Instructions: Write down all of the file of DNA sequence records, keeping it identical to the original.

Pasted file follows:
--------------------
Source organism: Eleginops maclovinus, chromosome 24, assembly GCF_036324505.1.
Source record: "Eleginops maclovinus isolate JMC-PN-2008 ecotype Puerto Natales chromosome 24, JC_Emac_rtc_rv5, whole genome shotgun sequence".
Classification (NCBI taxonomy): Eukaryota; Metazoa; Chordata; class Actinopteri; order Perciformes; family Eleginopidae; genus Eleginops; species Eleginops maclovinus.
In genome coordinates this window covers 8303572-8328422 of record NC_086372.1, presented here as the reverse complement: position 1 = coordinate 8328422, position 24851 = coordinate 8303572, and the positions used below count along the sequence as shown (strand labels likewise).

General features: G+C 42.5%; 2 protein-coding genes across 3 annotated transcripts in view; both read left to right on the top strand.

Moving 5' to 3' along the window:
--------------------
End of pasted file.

Source organism: Eleginops maclovinus, chromosome 24, assembly GCF_036324505.1.
Source record: "Eleginops maclovinus isolate JMC-PN-2008 ecotype Puerto Natales chromosome 24, JC_Emac_rtc_rv5, whole genome shotgun sequence".
Classification (NCBI taxonomy): Eukaryota; Metazoa; Chordata; class Actinopteri; order Perciformes; family Eleginopidae; genus Eleginops; species Eleginops maclovinus.
In genome coordinates this window covers 8303572-8328422 of record NC_086372.1, presented here as the reverse complement: position 1 = coordinate 8328422, position 24851 = coordinate 8303572, and the positions used below count along the sequence as shown (strand labels likewise).

General features: G+C 42.5%; 2 protein-coding genes across 3 annotated transcripts in view; both read left to right on the top strand.

Moving 5' to 3' along the window: